Early exit when handling error code

Hi

I'm a newbie, so please be kind :slight_smile:
When I want to handle error in C/python, I typically write code like this:

# code: python (non nested)
res = do_something()
if res is None:
   return

res = do_something2(res)
if res is None:
   return

I don't want to have multiple levels of nesting, for example I don't want the code above to be written as:

# python (nested)
res = do_something()
if res is not None:
   res = do_something2(res)
   if res is not None:
      # and so on

The non-nested version is easier to read. In Rust, how do I implement the non-nested version? I've thought of 2 ways, but I don't know which is best or if there's a better version.

// Rust (non nested, Version 1)
let res = do_something();
if res == Err(e) {
   eprintln!("Got error: {}", e);
   return ();
}

let v = res.unwrap();
let res = do_something2(v);
if res == Err(e) {
   eprintln!("Got error: {}", e);
   return ();
}

let v2 = res.unwrap();
// ... and so on

There are 2 things about this code:

  1. the call to unwrap() is misleading. Someone who reads the code may conclude the code may panic, even though it will never since we catch the Err(e) with the if-statement
  2. unwrap() internally checks if res == Err(e), so there is some redundancy in the code. Will the compiler be able to remove the if-statement in unwrap() during compilation, since it's not needed?

One other way to code the non-nested version in Rust is as follows:

// Rust (non nested, Version 2)
let res = match do_something() {
  Err(e) => { eprintln!("Got error: {}", e); return ();},
  Ok(v) => v,
};

let res2 = match do_something2(res) {
  Err(e) => { eprintln!("Got error: {}", e); return ();},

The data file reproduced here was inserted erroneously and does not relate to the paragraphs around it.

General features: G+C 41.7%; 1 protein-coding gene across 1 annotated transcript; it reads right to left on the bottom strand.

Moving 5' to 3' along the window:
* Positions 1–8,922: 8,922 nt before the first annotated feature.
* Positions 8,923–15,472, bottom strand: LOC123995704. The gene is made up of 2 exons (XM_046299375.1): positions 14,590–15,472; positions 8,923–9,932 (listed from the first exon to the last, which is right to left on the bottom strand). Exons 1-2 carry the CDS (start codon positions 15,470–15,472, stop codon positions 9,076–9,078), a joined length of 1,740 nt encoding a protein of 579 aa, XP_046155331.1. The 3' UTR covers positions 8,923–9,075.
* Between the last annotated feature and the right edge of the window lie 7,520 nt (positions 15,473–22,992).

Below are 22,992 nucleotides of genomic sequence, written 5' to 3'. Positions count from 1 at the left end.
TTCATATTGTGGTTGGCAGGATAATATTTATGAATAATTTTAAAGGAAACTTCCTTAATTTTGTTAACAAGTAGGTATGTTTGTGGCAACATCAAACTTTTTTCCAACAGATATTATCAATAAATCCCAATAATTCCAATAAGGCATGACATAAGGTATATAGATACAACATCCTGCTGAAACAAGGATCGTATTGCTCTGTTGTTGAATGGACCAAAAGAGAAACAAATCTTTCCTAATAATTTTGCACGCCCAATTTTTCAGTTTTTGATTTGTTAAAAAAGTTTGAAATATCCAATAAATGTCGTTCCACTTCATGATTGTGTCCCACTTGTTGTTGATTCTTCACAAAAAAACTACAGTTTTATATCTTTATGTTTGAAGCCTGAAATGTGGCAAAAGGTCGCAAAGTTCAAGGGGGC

Ok(v) => v,
};

/// ... and so on

I feel Version 2 is better, but I'd like to hear from you experts !

Thanks so much!

The first version looks a lot of like Go error handling (in my opinion it's disgusting what they do in go :P). If you didn't read about the question mark operator ? you can start here: https://doc.rust-lang.org/edition-guide/rust-2018/error-handling-and-panics/the-question-mark-operator-for-easier-error-handling.html it should help you achieve what you want :slight_smile:

fn doit() -> Result<etc, etc> {
  do_something2(do_something()?)
}

fn main() {
   if let Err(e) = doit() {
      eprintln!("{}", e);
      std::process::exit(1);
   }
}

Can't we even rewrite this as

do_something().and_then(do_something2)?

Or what was the equivalent of monadic bind?

Thanks for the quick replies! I've heard of the question mark operator, but my understanding is that it returns an error. What of if the function returns nothing, eg

// Rust (non nested, Version 2)
fn myfunction() {
   let res = match do_something() {
     Err(e) => { eprintln!("Got error: {}", e); return ();},
     Ok(v) => v,
   };

/// ... and so on
}
fn do_smth() -> Result<()> {
  do_stuff()?;
  Ok(())
}

Where () is unit operator, an empty tuple, nothing. So in this case you return Result of nothing () and error Err.

1 Like

The correct solution is to change the function to return Result. Don't swallow errors. Let the caller handle them.

1 Like

mhh, I see. Does this just move the problem to the caller then :thinking:? Maybe I'm just being pedantic...

Yes, it moves it to the caller. And the caller may then propagate it too, and if necessary all the way up to main which may display an error and quit.

But if you propagate the error, the caller has also a choice how to handle it, e.g. ignore or try again.

OK. Thanks all for your help! I will try to follow your advice, i.e., return a Result<something>.

1 Like